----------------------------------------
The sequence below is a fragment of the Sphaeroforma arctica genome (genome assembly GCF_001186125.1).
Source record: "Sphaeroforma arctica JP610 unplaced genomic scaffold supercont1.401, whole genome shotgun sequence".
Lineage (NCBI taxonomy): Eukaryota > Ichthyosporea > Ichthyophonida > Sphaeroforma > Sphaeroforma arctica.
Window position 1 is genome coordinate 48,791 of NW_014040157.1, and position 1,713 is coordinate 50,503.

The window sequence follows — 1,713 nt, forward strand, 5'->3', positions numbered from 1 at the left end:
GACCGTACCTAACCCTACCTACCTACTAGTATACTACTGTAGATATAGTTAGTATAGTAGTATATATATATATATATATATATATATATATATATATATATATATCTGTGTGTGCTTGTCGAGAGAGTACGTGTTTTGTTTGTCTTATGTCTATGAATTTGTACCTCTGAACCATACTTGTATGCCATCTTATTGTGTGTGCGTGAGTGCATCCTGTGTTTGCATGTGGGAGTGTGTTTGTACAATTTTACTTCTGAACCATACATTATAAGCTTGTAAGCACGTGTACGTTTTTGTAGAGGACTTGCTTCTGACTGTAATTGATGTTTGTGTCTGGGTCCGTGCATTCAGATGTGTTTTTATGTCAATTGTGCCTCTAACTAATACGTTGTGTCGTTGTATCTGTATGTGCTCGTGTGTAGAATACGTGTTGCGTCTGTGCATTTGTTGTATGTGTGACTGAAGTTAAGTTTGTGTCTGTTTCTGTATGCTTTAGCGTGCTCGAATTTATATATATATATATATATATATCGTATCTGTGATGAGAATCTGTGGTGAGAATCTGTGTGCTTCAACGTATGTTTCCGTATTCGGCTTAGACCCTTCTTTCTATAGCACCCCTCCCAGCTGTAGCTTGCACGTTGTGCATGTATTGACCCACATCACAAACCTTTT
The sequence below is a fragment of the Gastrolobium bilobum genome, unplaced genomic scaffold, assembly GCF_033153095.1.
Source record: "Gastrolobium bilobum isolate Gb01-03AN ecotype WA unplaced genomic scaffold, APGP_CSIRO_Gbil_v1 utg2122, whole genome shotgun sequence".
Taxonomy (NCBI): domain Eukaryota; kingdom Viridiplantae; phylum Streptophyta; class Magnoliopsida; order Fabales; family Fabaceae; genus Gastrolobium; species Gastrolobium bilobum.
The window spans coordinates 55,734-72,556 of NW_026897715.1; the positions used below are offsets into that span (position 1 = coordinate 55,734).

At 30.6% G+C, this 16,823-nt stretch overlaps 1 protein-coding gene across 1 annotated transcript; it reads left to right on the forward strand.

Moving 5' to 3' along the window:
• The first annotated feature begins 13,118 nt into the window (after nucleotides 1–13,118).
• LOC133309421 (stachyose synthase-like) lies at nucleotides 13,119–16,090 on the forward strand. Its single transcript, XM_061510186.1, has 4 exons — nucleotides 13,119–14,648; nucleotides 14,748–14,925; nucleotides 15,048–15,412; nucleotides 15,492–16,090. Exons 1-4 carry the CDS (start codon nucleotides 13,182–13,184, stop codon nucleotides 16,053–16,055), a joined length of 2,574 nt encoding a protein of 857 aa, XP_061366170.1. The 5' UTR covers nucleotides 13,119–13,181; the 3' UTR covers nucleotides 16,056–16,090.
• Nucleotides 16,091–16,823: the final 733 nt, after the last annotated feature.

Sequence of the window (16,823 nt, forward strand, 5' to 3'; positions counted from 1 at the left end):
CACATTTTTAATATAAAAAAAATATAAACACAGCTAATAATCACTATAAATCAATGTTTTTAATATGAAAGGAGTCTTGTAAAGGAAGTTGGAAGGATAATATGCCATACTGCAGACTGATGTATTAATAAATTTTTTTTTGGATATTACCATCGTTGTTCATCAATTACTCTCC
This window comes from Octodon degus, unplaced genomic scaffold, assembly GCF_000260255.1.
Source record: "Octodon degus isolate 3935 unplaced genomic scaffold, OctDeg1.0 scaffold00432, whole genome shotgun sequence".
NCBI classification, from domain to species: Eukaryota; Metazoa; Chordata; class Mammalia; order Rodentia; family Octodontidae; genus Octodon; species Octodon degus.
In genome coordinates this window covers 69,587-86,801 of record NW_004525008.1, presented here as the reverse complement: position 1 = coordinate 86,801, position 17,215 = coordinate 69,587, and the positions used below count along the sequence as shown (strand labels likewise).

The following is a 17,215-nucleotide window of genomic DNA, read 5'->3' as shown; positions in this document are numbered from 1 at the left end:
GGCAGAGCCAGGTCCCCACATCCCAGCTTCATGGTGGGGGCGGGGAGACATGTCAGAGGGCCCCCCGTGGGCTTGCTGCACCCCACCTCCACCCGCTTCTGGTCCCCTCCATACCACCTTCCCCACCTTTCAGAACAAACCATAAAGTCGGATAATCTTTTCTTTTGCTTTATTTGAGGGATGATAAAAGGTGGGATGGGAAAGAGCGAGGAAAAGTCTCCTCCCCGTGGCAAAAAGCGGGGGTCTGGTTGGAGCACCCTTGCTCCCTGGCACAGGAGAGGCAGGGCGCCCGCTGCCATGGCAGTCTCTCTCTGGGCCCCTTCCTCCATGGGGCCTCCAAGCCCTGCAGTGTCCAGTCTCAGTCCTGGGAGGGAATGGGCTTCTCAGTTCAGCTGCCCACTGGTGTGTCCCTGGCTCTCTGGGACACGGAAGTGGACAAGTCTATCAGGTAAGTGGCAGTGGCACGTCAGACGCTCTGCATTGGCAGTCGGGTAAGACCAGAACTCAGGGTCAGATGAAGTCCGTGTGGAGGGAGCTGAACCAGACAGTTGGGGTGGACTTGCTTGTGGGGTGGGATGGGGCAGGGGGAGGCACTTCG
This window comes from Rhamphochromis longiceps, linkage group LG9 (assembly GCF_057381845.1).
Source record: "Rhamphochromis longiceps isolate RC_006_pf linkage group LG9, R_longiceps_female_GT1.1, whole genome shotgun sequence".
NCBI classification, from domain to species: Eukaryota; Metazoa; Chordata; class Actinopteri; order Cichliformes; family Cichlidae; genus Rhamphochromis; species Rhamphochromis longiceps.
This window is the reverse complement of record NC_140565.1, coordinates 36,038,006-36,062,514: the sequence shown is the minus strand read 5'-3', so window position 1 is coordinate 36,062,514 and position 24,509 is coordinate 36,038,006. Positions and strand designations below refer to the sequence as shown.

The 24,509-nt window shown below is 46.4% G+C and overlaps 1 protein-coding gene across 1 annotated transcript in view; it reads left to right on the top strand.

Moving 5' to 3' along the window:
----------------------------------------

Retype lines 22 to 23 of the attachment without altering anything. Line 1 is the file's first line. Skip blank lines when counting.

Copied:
The following is a 17,215-nucleotide window of genomic DNA, read 5'->3' as shown; positions in this document are numbered from 1 at the left end:
GGCAGAGCCAGGTCCCCACATCCCAGCTTCATGGTGGGGGCGGGGAGACATGTCAGAGGGCCCCCCGTGGGCTTGCTGCACCCCACCTCCACCCGCTTCTGGTCCCCTCCATACCACCTTCCCCACCTTTCAGAACAAACCATAAAGTCGGATAATCTTTTCTTTTGCTTTATTTGAGGGATGATAAAAGGTGGGATGGGAAAGAGCGAGGAAAAGTCTCCTCCCCGTGGCAAAAAGCGGGGGTCTGGTTGGAGCACCCTTGCTCCCTGGCACAGGAGAGGCAGGGCGCCCGCTGCCATGGCAGTCTCTCTCTGGGCCCCTTCCTCCATGGGGCCTCCAAGCCCTGCAGTGTCCAGTCTCAGTCCTGGGAGGGAATGGGCTTCTCAGTTCAGCTGCCCACTGGTGTGTCCCTGGCTCTCTGGGACACGGAAGTGGACAAGTCTATCAGGTAAGTGGCAGTGGCACGTCAGACGCTCTGCATTGGCAGTCGGGTAAGACCAGAACTCAGGGTCAGATGAAGTCCGTGTGGAGGGAGCTGAACCAGACAGTTGGGGTGGACTTGCTTGTGGGGTGGGATGGGGCAGGGGGAGGCACTTCG